When he set up his "Restore Illinois" plan, Gov. J.B. Pritzker divided the state into four regions, so that key metrics could be monitored for reopening businesses and life in general.
But not everyone likes the club they've been invited to join.
"I understand the governor's got a job to do, and I understand Mayor Lori Lightfoot's got a job to do," says Elmhurst mayor Steven Morley. "But I'm the elected mayor of Elmhurst, and I've got a job to do as well."
Just 18 miles west of Chicago's Loop, Elmhurst might as well be light years away. The leafy Dupage County suburb is home to 46,000 residents, a far cry from the 2.7 million in Chicago.
Still, Elmhurst and dozens of other suburbs are included in the Northeast Region on Pritzker's map. This week, Morley wrote the governor a letter, arguing his community should not be held to the same standard as Chicago.
"Instead of opening our town in a matter of days," he said, "we will be forced to wait months until Chicago and other densely populated areas catch up with our progress."
Speaking to NBC5, Morley argued that it made no sense to include his community, and in fact DuPage County, with a totally different dynamic in Chicago.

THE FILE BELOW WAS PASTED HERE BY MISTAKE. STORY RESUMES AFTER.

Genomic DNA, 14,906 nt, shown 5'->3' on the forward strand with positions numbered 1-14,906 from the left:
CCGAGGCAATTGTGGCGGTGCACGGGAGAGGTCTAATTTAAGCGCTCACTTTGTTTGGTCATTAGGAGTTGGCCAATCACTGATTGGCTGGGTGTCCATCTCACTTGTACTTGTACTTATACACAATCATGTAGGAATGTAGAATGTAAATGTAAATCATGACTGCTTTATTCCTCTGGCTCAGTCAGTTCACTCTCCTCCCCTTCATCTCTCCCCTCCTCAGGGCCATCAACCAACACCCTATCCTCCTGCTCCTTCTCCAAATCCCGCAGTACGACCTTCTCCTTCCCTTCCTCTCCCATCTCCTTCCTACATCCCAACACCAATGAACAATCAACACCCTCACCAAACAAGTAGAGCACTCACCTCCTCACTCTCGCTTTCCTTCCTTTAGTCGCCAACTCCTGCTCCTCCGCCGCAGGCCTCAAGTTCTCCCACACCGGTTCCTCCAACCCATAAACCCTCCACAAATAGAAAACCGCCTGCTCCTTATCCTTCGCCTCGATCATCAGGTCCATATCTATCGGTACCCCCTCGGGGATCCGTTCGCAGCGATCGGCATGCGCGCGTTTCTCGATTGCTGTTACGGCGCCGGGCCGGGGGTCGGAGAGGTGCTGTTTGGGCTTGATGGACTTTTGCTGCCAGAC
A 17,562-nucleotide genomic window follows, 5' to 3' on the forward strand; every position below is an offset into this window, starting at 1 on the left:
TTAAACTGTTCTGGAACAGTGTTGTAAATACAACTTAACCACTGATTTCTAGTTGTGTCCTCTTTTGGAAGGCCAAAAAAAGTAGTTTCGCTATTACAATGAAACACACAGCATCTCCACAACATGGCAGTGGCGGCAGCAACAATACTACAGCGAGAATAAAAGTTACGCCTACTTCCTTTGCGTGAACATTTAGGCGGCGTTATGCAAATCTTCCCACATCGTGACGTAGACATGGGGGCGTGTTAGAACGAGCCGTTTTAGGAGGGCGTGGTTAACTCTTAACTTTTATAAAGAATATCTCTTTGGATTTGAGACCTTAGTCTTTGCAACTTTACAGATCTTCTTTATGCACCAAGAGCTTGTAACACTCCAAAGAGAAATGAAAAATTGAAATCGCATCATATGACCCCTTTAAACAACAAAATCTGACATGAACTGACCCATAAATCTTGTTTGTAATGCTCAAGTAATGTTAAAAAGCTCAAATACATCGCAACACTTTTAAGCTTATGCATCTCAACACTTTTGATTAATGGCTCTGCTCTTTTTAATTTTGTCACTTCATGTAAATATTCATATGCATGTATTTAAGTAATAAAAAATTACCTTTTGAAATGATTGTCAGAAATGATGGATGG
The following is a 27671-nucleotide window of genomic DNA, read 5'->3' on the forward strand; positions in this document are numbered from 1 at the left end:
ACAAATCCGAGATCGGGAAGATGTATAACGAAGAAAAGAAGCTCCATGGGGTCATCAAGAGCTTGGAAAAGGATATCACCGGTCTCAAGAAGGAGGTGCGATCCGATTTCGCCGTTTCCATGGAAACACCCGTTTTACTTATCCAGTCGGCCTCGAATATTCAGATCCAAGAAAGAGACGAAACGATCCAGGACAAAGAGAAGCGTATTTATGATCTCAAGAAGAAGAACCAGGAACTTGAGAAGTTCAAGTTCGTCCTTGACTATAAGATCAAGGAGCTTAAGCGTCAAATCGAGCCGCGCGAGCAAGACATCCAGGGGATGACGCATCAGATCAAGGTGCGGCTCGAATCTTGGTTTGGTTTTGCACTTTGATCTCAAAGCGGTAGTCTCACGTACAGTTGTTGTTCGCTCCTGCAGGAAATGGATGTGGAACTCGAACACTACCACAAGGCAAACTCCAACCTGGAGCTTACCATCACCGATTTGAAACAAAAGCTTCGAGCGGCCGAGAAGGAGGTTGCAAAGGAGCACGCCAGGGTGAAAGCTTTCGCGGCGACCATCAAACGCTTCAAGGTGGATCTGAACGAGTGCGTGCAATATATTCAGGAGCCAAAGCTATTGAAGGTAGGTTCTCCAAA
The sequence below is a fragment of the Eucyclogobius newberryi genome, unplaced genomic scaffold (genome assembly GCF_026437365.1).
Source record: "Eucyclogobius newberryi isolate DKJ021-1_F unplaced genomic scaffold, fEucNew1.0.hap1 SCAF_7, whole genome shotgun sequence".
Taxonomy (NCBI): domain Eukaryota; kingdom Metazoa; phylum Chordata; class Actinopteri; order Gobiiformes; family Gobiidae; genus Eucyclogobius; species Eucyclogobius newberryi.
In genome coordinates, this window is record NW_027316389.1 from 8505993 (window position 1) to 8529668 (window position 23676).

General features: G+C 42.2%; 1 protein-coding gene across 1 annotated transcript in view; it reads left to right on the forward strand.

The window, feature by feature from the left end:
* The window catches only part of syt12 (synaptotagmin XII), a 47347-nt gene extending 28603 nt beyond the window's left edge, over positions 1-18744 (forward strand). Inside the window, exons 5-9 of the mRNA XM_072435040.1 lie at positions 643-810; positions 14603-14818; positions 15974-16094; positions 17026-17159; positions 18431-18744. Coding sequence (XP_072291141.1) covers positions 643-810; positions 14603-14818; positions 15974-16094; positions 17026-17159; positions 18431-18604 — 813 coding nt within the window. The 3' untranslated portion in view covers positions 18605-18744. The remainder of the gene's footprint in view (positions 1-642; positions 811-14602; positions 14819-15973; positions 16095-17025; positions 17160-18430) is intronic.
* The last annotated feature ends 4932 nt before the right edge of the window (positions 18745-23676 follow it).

"We have greater distancing, we use less public transportation, and the entire purpose of my letter to the governor was to open up a dialogue," he said. "We have the ability to apply a more surgical approach, and that's really what I'm looking for."
Metrics tracked by NBC5 Investigates suggest Elmhurst and its surrounding area are making progress. After peaking April 30th, DuPage County is trending downward in new cases.
One of the state's key benchmarks is the so-called "positivity rate", a function of positive test results out of total tests administered. Pritzker's plan calls for a 20 percent positivity rate before moving to the next level.
Dupage is below that threshold at 18.1 percent. Elmhurst is at 14.4 percent.
"I expect these numbers to move up and down," the mayor said. "Which is all the more reason I believe we need to be treated a little differently."
At his daily coronavirus press briefing, Pritzker did not suggest a willingness to redraw the boundaries, at least not yet.
"Everybody would like to draw a different map," the governor said. "There's no doubt about it."
Pritzker insisted there was a method to the Chicago and suburban calculus, taking into account hospital availability and proximity to urban areas. Plus, he suggested the intermingling of the city and suburban populations made a common region more practical.
"Many people who live in DuPage County work in Cook County, travel between the two," he said. "That's one of the reasons why there's a danger for people who live very nearby, because there's a danger as they travel to and from work they have the potential to carry the virus back and forth."
Maybe so, but Morley said he believes his community shouldn't have to wait for Chicago's statistics to line up with theirs.
"I think there's got to be a balance," he said. "I think it's a good first start, but I do think that it needs to be open to discussion, and open to some changes."